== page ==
But it’s also a bit of a competitor as it takes away some of the responsibilities of the data center. That won’t matter much for the client, but it may matter to the data center operators who could lose some usage time and thus some revenue. Unless of course they are also offering the edge service, but in most cases that would require additional partnerships, revenue sharing, etc. It could overcomplicate things quite a bit.

Perfect business opportunity or not quite

As mentioned, Edge computing seems tailor-made for telecoms. They are in the best position to offer this service. And some of them are indeed very keen on the prospect. In 2019 Verizon announced that it expects to gain “meaningful” revenue from the Edge within a year. Fast forward to 2022, that hasn’t happened, LightReading notes.

According to BofA Global Research, Verizon has invested “more resources in edge computing than any other carrier over the last seven years, yet still cannot articulate how it can make material money in this space over an investable timeframe.” The analysts say that Verizon is in its second year of testing edge computing applications, but there’s “no material revenue to point to nor any conviction in where real demand may emerge.”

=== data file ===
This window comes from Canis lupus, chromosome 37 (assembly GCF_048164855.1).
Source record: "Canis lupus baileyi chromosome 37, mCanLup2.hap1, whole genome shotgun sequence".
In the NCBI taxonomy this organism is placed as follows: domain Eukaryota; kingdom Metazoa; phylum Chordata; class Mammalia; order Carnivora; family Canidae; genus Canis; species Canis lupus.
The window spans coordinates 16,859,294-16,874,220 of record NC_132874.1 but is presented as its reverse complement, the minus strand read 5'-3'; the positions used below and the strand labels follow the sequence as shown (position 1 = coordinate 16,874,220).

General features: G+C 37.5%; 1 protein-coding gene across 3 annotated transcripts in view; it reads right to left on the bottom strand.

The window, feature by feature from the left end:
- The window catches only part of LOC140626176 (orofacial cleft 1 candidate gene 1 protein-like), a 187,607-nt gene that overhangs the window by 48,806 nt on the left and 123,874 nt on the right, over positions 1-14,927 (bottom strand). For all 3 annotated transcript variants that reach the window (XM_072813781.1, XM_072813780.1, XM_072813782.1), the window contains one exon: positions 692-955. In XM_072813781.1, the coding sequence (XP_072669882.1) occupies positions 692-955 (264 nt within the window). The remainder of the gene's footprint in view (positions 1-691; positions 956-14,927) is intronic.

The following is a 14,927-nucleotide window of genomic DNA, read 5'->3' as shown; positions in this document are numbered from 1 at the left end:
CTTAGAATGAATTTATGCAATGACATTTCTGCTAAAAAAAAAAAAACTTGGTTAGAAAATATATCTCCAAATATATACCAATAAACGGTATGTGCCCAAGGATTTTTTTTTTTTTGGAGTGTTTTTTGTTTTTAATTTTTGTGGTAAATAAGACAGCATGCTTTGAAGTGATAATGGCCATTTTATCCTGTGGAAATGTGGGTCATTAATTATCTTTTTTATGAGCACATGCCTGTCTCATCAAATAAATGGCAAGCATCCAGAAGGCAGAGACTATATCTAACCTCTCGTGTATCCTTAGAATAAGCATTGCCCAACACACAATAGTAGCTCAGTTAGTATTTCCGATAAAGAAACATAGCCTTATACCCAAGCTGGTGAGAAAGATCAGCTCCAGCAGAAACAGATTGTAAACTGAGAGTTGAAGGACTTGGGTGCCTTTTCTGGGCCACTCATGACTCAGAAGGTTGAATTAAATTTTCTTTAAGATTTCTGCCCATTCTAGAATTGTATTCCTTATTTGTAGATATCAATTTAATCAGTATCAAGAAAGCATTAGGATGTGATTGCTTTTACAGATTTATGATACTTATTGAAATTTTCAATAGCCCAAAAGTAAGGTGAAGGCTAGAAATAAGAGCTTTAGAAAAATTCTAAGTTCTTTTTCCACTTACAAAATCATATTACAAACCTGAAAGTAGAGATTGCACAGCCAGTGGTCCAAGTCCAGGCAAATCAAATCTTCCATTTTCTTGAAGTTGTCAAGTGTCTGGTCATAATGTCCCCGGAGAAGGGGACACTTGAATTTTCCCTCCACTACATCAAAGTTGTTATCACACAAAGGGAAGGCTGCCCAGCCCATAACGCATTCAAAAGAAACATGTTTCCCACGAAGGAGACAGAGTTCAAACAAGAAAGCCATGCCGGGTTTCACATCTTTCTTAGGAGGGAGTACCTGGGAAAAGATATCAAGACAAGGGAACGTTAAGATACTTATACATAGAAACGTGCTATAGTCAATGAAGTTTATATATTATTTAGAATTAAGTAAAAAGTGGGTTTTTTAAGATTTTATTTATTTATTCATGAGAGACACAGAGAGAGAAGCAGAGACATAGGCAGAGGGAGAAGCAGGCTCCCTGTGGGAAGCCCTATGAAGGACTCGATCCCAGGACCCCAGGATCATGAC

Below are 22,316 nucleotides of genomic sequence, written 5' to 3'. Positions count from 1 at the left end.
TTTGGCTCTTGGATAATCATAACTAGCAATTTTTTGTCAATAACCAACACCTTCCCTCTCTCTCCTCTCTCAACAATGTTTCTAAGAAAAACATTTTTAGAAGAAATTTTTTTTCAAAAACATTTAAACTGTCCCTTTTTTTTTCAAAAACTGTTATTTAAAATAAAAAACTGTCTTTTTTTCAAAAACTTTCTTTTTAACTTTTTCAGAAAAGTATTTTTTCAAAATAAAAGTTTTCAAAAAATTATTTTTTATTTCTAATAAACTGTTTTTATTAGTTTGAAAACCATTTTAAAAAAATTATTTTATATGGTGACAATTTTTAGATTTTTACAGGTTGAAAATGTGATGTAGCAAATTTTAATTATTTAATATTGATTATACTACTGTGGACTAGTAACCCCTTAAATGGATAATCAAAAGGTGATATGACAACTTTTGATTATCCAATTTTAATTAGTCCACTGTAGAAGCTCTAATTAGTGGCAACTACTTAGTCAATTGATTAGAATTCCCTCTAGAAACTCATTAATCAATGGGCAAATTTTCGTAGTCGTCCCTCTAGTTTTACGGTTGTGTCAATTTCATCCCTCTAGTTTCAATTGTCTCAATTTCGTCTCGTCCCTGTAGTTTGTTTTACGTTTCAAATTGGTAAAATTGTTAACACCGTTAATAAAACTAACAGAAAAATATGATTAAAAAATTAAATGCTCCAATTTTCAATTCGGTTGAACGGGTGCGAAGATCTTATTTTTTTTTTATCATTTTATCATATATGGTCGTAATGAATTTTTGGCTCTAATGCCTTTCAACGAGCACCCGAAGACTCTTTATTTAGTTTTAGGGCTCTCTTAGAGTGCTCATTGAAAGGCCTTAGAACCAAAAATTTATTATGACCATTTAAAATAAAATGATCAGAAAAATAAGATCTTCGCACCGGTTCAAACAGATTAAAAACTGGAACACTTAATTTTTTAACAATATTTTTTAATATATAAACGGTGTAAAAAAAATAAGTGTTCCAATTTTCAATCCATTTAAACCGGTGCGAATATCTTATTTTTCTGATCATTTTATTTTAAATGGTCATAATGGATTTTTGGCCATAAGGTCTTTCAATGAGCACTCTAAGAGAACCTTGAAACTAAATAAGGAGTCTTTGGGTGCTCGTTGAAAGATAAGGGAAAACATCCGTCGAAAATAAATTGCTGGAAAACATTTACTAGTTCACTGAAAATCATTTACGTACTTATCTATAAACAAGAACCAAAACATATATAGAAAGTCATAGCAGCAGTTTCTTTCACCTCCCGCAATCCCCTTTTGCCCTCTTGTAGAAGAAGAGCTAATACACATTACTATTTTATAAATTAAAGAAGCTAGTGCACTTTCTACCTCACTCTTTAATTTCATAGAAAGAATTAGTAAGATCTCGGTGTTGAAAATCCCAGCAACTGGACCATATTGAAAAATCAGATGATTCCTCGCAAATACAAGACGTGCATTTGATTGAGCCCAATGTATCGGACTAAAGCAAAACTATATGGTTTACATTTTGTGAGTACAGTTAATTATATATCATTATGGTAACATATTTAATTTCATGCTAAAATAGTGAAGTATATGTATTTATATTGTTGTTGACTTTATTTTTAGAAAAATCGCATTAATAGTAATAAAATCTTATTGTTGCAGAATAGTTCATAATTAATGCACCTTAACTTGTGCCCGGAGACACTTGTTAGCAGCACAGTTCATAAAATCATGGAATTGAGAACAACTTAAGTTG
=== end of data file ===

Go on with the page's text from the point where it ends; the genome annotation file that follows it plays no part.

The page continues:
Ouch. Those are quite harsh words, and it’s not just one opinion: “Regarding the edge, carriers and infrastructure companies are still trying to define, size and time the opportunity. But as data demand (and specific demand for low-latency applications) grows, it seems inevitable that compute power will continue to move toward the customer,” wrote the financial analysts at Raymond James in August 2022.

The hype continues, but for how long?

Despite the unclear skies for the Edge, the industry remains optimistic about it. According to a forecast by GrandViewResearch, the edge computing market will be about $11.24 billion in 2022. It could reach $155.90 billion by 2030. BofA Global Research is a bit more modest and expects spending on Edge computing in 2022 to reach $8.4 billion. They forecast that the figure will grow by 20.9% at an annual compound rate by 2026.

Optimism remains high. In October 2022, HPE’s CEO Antonio Nery said to Yahoo Finance that edge “is the next big opportunity for us.”